Tag Archives: blackberry

Adobe MAX: Android, AIR, Edge, HTML5 and jQuery

Adobe MAX provided several news items and inspiring developments, but of course some of it is out in the wild now while others are only in the rough stages. Here are my impressions of several announcements made by Adobe at MAX.

Android and AIR

The strong penetration of the mobile marketplace by Android proves that Adobe was wise to develop for that operating system. Adobe announced AIR 2.5, which supports Android as well as Apple’s iOS and BlackBerry Tablet OS, and this really sets them apart as a platform-inclusive service provider. A more comprehensive news article on this can be found here.

AIR 2.5 is available today, as is the BlackBerry Tablet OS SDK. I can’t tell yet if AIR 2.5 will boast strong performance, but it’s important that it does. Since Apple banned Flash from iOS, some people have said online that Flash is a buggy and cumbersome technology that should be eliminated everywhere. I don’t see that myself, but if AIR 2.5 runs the same way then it will get the same criticisms.

The Edge prototype and HTML5

One of the most interesting early sneak peeks for me happened in the first keynote, when a prototype application codenamed “Edge” was demoed. Basically, Edge converts simple timeline-based animation to HTML5. A good demo can be found here on Adobe TV. Adobe also demoed a rough Flash-to-HTML5 export in its sneak peeks.

It’s important to notice Edge is not Flash: its focus on transitions and animation looks a lot like Flash Catalyst, which can produce Flash content but is not as robust as Flash Pro. My review of Flash Catalyst CS5 is here. I see Edge being rolled into Flash Catalyst at some point, perhaps as an HTML5 export feature in Flash Catalyst CS6. It performed well but, like Flash Catalyst, Edge only produces a subset of the what’s possible in Flash.

Again, Adobe is wise to push hard to get its content production tools on all platforms. Flash Player is still ubiquitous—CTO Kevin Lynch reported Flash Player 10.1 has the best market penetration ever seen with Flash Player—but the design community has its eyes on HTML5 as the next standard and device and software manufacturers need to follow their lead, whether or not it’s the best option for developers and consumers. I think it’s ironic some people criticize Adobe for sticking with the Flash Platform, while the things they demoed at MAX revolved around the adoption of HTML5 as an alternative.


John Resig, the creator of the popular jQuery framework, sat in on one of the keynotes as Adobe touted some internal development happening with jQuery and jQuery Mobile, the latter of which is still in the alpha stages. There was some vague allusions to how Dreamweaver might integrate with jQuery in the future, and if that’s the case I would be curious how it combines with—or replaces—the Spry framework Dreamweaver already has. But details were scarce and there’s not a lot to report on this front.


I think that compared to last year’s MAX, this year touched on more platforms and runtimes. This is a response to the fragmentation of the developer marketplace due to HTML5 penetration and also the number of mobile operating systems coming out all at once.

This could be a great thing for future development but I personally worry that developing for iOS, Android, BlackBerry and HTML5—and possibly XHTML—will get us away from the standards-based mindset that has worked well in the web design community. The idea of “write once, publish everywhere” may still be possible, but it’s hard to see how it will work in practice.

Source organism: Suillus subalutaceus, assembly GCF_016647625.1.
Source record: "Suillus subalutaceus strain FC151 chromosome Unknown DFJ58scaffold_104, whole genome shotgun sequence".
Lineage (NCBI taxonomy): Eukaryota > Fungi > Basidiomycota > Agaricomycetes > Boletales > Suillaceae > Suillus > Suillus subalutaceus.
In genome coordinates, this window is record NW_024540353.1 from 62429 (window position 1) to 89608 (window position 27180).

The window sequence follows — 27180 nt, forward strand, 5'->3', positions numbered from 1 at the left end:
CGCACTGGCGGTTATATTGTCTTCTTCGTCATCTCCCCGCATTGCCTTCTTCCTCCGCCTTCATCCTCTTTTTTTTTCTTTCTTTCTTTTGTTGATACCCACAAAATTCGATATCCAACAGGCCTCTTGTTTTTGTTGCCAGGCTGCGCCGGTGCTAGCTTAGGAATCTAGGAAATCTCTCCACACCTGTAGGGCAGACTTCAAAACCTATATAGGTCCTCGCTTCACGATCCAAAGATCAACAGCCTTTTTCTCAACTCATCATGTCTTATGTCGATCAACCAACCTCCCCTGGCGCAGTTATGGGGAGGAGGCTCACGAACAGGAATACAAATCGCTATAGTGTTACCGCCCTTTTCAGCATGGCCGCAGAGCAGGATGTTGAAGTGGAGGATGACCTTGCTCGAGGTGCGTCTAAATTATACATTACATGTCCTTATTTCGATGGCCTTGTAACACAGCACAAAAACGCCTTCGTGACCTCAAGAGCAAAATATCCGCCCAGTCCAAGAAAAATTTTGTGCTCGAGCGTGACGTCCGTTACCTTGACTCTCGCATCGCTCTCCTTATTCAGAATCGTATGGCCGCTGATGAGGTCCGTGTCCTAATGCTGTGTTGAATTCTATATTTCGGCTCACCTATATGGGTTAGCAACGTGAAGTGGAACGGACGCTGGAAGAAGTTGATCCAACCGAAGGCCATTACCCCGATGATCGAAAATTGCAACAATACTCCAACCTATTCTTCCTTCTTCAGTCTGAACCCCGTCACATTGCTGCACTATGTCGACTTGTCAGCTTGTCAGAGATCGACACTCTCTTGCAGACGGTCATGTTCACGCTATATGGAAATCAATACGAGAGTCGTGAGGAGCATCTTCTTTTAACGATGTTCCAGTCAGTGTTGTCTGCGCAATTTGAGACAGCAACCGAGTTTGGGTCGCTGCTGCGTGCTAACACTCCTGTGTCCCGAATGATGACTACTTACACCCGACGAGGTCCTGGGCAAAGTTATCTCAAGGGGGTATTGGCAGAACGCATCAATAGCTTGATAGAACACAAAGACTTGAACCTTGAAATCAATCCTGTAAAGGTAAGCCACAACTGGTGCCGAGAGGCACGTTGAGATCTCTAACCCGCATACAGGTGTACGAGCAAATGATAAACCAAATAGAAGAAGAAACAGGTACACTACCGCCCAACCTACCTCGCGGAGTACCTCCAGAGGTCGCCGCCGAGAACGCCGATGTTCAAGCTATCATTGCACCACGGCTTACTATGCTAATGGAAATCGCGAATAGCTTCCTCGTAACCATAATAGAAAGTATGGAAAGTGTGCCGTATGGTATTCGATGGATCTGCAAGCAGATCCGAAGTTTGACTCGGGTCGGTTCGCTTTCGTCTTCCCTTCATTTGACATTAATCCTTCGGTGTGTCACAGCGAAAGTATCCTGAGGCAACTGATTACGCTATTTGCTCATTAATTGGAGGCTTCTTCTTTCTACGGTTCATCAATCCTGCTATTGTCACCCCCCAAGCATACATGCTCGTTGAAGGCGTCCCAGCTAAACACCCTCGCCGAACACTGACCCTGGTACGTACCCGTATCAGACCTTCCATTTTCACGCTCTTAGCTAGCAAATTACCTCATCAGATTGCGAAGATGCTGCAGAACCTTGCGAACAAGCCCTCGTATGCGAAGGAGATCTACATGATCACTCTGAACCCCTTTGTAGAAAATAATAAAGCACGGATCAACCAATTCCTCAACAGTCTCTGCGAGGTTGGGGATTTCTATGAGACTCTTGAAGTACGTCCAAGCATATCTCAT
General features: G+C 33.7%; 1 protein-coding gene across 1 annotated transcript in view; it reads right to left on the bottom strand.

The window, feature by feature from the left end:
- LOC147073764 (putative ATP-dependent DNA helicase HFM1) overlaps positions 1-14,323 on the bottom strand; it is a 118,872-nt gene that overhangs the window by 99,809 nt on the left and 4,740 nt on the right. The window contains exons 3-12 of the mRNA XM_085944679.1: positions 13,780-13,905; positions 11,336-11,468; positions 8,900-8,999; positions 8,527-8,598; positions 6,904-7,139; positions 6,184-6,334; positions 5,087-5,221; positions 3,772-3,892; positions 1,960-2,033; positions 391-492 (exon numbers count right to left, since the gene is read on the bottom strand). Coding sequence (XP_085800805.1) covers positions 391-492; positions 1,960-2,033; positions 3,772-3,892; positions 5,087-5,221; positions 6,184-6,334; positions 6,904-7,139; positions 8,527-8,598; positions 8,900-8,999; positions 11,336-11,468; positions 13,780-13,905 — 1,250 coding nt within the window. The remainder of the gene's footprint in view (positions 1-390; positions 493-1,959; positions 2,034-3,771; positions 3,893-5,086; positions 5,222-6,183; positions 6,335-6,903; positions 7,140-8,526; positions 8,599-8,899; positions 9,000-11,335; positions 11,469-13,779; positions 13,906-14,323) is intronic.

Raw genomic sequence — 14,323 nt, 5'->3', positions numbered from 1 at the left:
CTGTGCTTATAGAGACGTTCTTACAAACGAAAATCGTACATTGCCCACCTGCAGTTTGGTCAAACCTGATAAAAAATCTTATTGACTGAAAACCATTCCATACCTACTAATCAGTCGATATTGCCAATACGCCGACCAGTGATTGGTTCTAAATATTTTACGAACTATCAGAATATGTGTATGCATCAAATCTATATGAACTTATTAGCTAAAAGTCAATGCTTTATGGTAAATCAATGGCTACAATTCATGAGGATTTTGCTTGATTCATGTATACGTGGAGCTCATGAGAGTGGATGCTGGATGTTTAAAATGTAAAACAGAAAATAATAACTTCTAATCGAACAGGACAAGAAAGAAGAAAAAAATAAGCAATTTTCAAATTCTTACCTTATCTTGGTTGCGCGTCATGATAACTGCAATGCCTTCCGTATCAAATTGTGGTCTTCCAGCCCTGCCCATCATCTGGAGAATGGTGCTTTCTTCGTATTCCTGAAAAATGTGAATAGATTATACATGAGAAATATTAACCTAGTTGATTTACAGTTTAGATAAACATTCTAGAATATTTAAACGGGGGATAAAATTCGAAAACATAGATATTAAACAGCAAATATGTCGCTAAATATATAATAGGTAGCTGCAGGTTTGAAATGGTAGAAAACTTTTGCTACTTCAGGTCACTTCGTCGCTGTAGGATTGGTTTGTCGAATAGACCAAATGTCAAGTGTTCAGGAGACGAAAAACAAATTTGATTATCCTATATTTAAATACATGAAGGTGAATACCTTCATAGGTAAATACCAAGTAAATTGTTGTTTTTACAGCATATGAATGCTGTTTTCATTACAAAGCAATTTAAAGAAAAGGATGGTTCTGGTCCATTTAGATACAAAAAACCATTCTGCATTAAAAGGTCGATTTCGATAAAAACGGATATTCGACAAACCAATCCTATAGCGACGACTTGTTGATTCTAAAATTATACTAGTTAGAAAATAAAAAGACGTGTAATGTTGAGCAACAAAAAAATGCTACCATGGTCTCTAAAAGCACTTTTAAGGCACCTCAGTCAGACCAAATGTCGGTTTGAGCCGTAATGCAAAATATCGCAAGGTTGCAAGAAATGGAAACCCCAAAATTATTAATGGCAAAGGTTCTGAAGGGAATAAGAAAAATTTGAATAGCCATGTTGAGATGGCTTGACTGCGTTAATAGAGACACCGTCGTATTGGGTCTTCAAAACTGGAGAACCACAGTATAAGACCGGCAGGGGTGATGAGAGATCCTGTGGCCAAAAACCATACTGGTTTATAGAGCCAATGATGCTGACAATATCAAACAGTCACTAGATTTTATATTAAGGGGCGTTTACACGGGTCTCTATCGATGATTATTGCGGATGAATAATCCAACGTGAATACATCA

BOOK REVIEW: BlackBerry Planet


Every designer and computer nut worth their salt love industry tell-all books, and with brands such as Apple and Microsoft that marshal real zealotry it’s easy to have some exciting books in the field. One brand that has a healthy following is BlackBerry, the ubiquitous smartphone that has an extremely high reputation among the corporate and government communities. I am a designer but I use a BlackBerry instead of an iPhone, since AT&T coverage doesn’t reach the rural area in Iowa where I grew up and still visit.

So I was excited to get my hands on BlackBerry Planet, Alastair Sweeny’s well-researched book about Research In Motion (RIM) and the little product that keeps millions of people connected. The book is more historical than sensational, with less insider gossip and more traditional research and interviews. I think those who like gossipy insider books will be a little bummed by the tone, but the BlackBerry story is still compelling and the characters—with founder Mike Lazaridis in the middle—are interesting. The story arc that culminates in the creation of the BlackBerry is twisting and an exciting read, though sometimes the story is delivered almost like RIM promotional material and without total objectivity.

The last part of BlackBerry Planet veers away from this story and focuses on the “TeleBrain” concept, something Sweeny devised that seeks to capture the BlackBerry’s role in our lives. Basically, our devices serve as our TeleBrain—our brain outside our bodies that augments the original. This is good theory and worth exploring but I thought it didn’t belong in BlackBerry Planet: this is a book about RIM and the BlackBerry, not about humans’ dependence on ever-smaller computers at our fingertips. That topic is best served with another book that can devote more than a chapter to our complex relationship with the BlackBerry and other devices that came before it. I understand how the TeleBrain relates to the BlackBerry, and Sweeny’s interviews with RIM leaders and tech gurus really illustrate how the concept drives their future plans, but the TeleBrain belongs in another book.

BlackBerry Planet
Alastair Sweeny
Published by Wiley
Rating: 8/10